In another construction, sensing devices LS-1, LS-2 can be disposed in a negative pressure region of an air stream on the inlet side of the fan units. In such a construction, sensing device LS-1, LS-2 may be configured to indicate a decrease in negative air pressure. In another construction, sensing devices LS-1, LS-2 may be provided as limit switches configured to abut the respective movable air baffle 13, 17. Alternatively, the sensing device LS-1 and sensing device LS-2 may be configured for binary operation to send state signals to the controller 200. In an alternative arrangement in lieu of limit switches, sensing devices may be air flow switches configured to sense or measure air speed or pressure within the air control compartment 11 and 12. Nevertheless, other types of sensing devices may be used, such as contact sensors, or sensors that detect the position of the moveable air baffles 13, 17, such as rotary encoders.

Illustrative Controller Environment

Referring to FIG. 5, a microprocessor controller 200 may includes a computing device for controlling the operation of fan assembly 1. In one construction, controller 200 comprises a programmable logic controller. Likewise, in another construction, controller unit 200 may have aspects of a general purpose computer configured to operate with such programmable logic controllers. In one programmed arrangement, controller unit 200 periodically time cycles the operation of the fan units between the first fan unit 5 and the second fan unit 7 to test system continuity of operation. In another programmed arrangement, sensing device LS-1 or sensing device LS-2 signals the programmable controller 200 upon unexpected airflow loss from either the first fan unit 5 or the second fan unit 7. The programmable controller 200 then transfers operation to the other operational fan unit. Advantageously, service and business operations are reliably maintained and equipment is continuously cooled without downtime and significant cost penalties.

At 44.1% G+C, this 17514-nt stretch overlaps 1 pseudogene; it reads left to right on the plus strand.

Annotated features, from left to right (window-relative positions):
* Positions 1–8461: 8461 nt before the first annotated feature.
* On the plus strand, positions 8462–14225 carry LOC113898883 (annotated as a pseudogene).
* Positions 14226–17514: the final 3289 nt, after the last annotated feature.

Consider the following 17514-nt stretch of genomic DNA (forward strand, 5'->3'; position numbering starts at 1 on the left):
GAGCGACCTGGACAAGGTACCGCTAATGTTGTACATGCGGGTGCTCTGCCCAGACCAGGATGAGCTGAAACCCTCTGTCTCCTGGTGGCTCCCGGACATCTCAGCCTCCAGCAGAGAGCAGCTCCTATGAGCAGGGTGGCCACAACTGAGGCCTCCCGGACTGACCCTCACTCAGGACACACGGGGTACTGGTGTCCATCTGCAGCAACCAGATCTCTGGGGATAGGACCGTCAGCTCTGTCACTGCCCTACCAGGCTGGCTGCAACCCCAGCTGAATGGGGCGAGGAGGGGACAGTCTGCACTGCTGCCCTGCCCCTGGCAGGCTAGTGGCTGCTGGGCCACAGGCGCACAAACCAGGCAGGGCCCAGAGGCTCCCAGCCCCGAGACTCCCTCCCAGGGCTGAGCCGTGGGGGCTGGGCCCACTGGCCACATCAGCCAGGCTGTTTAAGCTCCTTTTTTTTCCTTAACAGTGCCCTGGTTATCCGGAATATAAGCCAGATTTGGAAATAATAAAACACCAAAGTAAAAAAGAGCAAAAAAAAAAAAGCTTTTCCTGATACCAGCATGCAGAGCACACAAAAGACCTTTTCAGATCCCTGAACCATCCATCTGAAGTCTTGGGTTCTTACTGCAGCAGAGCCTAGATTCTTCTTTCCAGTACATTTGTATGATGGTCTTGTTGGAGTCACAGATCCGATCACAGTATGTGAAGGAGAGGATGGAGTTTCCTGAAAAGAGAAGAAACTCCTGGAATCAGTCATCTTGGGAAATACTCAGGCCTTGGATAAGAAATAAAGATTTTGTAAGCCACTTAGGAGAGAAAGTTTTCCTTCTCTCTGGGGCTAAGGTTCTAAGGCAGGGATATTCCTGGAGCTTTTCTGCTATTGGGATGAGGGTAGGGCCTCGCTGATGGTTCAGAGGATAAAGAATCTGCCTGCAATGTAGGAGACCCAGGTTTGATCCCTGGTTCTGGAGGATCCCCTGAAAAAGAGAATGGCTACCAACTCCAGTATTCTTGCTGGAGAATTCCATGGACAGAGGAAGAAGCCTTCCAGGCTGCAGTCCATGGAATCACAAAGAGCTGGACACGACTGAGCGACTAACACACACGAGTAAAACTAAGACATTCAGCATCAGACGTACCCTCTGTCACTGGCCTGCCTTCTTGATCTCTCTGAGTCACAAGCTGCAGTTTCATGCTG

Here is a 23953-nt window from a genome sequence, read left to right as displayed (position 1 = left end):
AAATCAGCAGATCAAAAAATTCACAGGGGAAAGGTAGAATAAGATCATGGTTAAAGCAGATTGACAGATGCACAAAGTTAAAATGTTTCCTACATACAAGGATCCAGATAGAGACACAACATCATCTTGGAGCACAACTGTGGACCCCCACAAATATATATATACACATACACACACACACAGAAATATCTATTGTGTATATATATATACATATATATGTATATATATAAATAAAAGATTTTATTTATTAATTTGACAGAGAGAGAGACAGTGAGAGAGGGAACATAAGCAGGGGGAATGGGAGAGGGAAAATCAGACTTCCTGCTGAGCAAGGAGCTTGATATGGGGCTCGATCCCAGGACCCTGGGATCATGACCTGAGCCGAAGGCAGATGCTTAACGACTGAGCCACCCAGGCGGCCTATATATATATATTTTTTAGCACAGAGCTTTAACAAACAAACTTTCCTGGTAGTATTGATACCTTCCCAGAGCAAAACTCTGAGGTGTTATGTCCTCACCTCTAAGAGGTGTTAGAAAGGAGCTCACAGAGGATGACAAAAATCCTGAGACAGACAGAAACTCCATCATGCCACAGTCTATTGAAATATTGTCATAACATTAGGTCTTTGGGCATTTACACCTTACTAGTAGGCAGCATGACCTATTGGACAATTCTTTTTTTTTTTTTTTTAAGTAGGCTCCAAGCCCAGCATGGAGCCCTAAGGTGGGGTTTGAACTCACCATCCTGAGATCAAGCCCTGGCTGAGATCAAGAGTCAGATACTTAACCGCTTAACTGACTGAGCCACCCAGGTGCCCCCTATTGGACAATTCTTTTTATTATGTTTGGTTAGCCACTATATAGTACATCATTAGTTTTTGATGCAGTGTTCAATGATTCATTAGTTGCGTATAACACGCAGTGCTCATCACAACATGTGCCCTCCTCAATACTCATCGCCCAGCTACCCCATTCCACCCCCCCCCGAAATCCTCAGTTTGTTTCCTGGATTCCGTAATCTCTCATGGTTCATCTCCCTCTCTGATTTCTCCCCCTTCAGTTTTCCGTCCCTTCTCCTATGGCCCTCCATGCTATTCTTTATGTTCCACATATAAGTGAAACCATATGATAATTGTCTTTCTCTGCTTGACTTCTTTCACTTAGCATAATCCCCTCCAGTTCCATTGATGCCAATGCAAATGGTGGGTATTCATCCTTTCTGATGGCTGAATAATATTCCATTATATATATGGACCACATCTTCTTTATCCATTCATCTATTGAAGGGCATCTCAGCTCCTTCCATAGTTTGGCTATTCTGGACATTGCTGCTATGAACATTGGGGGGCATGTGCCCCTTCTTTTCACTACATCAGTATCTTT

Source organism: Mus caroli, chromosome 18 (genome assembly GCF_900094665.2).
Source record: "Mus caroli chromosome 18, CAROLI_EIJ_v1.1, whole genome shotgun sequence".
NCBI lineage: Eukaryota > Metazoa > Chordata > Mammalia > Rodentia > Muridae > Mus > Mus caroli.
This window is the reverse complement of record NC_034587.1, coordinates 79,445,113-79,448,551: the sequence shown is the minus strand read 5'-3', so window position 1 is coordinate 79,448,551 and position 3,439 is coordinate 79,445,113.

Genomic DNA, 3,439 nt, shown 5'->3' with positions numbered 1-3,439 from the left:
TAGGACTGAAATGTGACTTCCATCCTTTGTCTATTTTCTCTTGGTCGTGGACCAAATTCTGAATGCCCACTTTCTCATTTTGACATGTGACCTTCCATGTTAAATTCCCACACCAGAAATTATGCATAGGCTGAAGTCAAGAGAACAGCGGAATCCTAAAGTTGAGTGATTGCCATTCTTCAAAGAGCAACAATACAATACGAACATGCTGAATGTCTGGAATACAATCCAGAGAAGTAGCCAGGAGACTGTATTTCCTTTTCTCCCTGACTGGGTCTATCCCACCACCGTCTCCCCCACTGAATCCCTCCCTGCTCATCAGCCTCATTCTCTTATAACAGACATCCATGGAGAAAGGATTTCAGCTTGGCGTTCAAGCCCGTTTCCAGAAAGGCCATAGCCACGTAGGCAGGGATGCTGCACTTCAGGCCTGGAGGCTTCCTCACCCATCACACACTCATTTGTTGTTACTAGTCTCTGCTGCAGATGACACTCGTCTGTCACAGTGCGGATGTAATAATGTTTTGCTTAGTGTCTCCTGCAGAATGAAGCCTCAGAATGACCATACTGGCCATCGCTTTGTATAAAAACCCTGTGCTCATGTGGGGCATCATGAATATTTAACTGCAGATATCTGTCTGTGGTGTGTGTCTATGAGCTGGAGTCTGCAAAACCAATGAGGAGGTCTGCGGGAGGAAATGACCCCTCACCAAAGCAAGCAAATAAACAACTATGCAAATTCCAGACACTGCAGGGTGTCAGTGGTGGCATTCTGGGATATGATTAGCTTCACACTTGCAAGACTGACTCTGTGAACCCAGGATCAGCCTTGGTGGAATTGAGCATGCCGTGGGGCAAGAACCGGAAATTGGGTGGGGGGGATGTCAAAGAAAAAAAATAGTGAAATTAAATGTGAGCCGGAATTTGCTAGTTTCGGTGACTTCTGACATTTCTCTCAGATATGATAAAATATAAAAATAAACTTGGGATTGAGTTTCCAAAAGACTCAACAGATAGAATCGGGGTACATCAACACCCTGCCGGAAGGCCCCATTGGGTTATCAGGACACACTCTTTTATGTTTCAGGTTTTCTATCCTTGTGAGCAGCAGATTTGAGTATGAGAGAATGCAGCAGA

One type of suitable programmable controller may be obtained from Toshiba model number TDR116S6C. Nevertheless, other similar programmable controllers may be used with the fan assembly 1. Hardware components of microprocessor controller 200 may include a processing unit 201, a system memory 203, and a system backplane 205 that forms a data pathway for input/output interface 207. Input/output interface 207 communicates with various control devices, such as fan unit 5 and fan unit 7, the sensing device LS-1 and sensing device LS-2. Processing unit 201 may be a suitable microprocessor used in industrial control systems. System backplane 205 may be any of several types of conventional backplane structures. System memory 203 includes computer readable code in the form of read only memory (ROM) and random access memory (RAM). System memory 203 stores programmable instructions of the operational logic sequences 209 that are executed by processing unit 201.

Controller unit 200 may further include a computer readable storage device 211 that may comprise an Eraseable Programmable Read Only Memory (EPROM), Electrically Eraseable Programmable Read Only Memory (EEPROM), or battery backed-up RAM. Storage device 211 and associated computer-readable media provide nonvolatile storage of computer readable code and operational logic sequences 209. Nevertheless, those having ordinary skill in the art can readily program the operational logic sequences for air control system. In a further arrangement, programmable controller 200 may operate in a networked environment 208 using a network interface 210. The networked environment may include a local area network (LAN) any number of networking signaling used in conventional industrial control systems.

Illustrative Control Process/Sequences

With reference to FIG. 5, a control operation provided by the present invention allows efficient operations to significantly reduce operational costs and continuously cool equipment. To facilitate these beneficial and novel features, the present invention provides novel computer implemented operation for the fan assembly 1. Operational logic may be described in the general context of computer-executable instructions, such as program modules, executed by one or more computing devices, such as programmable controller 200. Generally, program modules may include routines, programs, objects, components, data structures, or ladder logic that perform particular tasks or implement particular data types.